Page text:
Red Bank, NJ, June 17, 2015 --(PR.com
)-- One presumes that the best way to honor a special visual effects guru would be to make a film also showing special effects. Musician Dw. Dunphy doesn't see it that way.
"Especially in the case of Eiji Tsuburaya, where his story speaks to determination and resolve, rather than just his output, which is unarguably impressive," Dunphy said. At the start of Tsuburaya's career, he was derided by his film studio superiors who saw visual effects as a dishonorable practice, a deception, and not worthy of regard. In post-WWII Japan, his wartime films -- carefully designed recreations in miniature of notable battles -- temporarily had him banned from the medium, brandished as a war criminal. (No one could have gotten that close to these battles without being a collaborator, so his accusers thought, without recognizing these were scenes reinvented on a movie backlot.)
Tsuburaya's moment of glory would come years later when, in conjunction with director Ishiro Honda and a team of inventive and creative partners, Tsuburaya unleashed a living metaphor for the horrors of the nuclear age: Godzilla.
"So how does that translate to music," Dunphy questioned. "Here is someone whose original concept for Godzilla was to be a stop-motion animation tour-de-force. Both he and director Honda revered the work animator Willis O'Brien did on King Kong, and they wanted to emulate that. But limited time and more limited budget denied them. So they worked within their constraints and made something that is still a part of the modern imagination. That's a lesson to every creative individual in this world, that even though you are working under less-than-optimal circumstances, you can make something that lasts. It would have been ridiculous for me to honor that spirit in a way other than doing what I do, which is to make music."
In terms of his latest project Test Test Test, Dunphy said, "The process of creating a series of songs, then binding them into an album, then selling the album is still viable if you are an established commodity. But if you are an independent musician with limited amounts of time and even less of a budget, what do you do? You can release right now, or you can wait until you have all your material and everyone has forgotten about you. Test Test Test is an experiment in 'right now' releasing."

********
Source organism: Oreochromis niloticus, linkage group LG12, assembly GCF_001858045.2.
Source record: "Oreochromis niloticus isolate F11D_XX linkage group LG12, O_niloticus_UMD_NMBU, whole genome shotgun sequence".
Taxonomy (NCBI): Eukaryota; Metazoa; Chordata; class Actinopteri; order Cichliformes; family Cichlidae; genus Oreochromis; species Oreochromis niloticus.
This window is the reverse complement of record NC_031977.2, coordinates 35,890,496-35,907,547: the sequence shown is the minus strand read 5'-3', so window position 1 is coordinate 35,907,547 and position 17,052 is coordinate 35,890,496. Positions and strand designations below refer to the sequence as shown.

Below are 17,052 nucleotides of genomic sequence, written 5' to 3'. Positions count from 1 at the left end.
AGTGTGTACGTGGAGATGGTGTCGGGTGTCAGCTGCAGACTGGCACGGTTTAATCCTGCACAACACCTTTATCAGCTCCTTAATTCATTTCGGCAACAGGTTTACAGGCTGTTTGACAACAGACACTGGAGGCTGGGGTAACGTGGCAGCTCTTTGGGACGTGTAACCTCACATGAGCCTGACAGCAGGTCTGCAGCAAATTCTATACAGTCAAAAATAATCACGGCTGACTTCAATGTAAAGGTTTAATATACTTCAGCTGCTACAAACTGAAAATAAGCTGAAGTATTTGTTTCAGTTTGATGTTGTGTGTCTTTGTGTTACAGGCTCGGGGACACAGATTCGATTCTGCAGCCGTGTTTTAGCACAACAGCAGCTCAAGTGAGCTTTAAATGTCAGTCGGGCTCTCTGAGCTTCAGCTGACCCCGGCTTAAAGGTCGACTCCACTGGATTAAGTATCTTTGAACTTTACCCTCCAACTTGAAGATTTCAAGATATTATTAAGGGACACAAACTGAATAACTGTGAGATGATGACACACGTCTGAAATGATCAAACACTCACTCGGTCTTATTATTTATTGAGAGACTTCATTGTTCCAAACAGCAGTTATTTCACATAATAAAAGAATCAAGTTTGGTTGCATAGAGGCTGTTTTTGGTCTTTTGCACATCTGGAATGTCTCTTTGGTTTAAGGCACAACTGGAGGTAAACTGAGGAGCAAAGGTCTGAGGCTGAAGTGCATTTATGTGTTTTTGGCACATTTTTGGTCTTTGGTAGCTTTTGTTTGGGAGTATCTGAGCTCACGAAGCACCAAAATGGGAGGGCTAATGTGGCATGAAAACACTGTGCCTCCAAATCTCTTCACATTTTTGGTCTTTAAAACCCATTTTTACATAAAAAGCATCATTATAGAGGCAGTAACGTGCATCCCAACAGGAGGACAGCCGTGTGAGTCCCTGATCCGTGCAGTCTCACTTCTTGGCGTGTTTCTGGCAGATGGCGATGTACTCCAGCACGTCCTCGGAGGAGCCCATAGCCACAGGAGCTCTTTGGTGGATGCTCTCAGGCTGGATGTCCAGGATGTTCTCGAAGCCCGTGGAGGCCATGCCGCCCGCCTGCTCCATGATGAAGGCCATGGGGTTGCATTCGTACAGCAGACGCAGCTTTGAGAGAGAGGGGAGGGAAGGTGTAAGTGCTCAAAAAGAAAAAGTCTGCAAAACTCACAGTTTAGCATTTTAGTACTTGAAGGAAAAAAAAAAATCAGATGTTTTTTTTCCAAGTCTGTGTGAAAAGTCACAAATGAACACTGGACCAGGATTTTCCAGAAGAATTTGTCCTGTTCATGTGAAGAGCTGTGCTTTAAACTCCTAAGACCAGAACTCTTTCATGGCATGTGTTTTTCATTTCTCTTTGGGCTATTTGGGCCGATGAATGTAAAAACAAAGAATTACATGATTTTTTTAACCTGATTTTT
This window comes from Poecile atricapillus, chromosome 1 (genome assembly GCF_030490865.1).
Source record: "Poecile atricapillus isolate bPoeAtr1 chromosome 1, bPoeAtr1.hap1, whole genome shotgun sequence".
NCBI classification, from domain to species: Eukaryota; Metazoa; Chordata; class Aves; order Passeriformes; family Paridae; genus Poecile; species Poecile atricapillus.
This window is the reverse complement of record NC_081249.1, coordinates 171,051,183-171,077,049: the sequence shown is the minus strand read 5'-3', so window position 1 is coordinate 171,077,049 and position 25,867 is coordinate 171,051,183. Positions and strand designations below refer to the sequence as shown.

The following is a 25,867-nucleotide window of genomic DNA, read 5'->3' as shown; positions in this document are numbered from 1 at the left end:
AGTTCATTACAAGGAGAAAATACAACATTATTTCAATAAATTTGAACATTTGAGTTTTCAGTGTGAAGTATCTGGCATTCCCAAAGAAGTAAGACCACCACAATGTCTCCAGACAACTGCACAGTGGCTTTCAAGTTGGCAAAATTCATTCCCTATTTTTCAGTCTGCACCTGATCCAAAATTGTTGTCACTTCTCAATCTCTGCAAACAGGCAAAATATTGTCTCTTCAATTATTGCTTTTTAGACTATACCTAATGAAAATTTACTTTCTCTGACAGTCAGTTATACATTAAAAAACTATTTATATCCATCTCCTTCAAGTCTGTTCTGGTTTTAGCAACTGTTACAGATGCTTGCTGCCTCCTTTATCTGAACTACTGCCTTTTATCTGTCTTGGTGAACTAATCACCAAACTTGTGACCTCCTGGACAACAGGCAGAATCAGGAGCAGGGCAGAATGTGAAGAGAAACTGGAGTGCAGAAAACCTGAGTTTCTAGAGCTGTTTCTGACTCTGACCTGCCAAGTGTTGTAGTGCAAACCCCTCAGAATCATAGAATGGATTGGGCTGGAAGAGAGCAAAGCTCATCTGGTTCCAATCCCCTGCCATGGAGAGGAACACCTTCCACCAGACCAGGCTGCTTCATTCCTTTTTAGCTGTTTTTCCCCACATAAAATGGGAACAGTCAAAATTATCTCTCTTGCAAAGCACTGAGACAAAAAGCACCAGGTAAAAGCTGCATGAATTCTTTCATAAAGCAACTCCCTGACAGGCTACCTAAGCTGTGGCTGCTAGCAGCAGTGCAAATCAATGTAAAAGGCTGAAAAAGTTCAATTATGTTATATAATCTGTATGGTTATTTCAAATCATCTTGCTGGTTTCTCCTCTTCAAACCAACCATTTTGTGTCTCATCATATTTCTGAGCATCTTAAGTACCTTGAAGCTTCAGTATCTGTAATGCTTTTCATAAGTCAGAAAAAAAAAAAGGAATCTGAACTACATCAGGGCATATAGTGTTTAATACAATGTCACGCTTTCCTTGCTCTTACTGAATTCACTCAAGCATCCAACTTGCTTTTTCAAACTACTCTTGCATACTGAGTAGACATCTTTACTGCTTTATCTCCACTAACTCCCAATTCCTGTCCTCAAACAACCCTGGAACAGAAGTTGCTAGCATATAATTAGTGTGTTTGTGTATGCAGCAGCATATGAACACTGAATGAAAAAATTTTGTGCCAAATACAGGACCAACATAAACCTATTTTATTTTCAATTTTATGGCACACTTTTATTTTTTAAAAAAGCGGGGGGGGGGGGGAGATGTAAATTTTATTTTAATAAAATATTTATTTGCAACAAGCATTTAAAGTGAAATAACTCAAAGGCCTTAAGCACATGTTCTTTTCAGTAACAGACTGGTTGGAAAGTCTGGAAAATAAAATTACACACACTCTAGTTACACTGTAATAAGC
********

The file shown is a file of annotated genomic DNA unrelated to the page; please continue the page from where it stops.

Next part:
The plan for the album Test Test Test, as Dunphy describes it, is to establish the framework for the album and then, over time, write and record tracks and drop them into the album as he goes on. "That may mean that, by the time the proper album is done, some songs will disappear from the official listing. All the steps of making a standard record will be in play, including the final tracklist decision-making, except for this it will will all be out in the open."
The final release, once completed, will see formal release through Dunphy's Introverse Media, coordinated by the Secret Decoder Records label. "This will be the first of my instrumental albums under the SDR partnership," Dunphy said. "But again, it will take some time for the whole to come together, so Test Test Test is as much about the process as it happens as it is what comes of that process."
"I could only dream that something I make, with the limited resources at my disposal, would have as lasting an impact as Tsuburaya's creations. I try, but I cannot be so proud as to think I could reach so far," Dunphy admitted. "But the true effort is in trying, one way or the other. That's the lesson of Tsuburaya: you go for it no matter what. With that, I think he should be as significant a figure in that field as (Willis) O'Brien, Ray Harryhausen, and Douglas Trumbull."
As for why the song "Tsuburaya" does not reference the Godzilla theme, Dunphy reminded, "Well, that would have been Akira Ifukube, and he would require an album all to himself!"
The single for "Tsuburaya" is now available for free on Bandcamp: dwdunphy.bandcamp.com/track/tsuburaya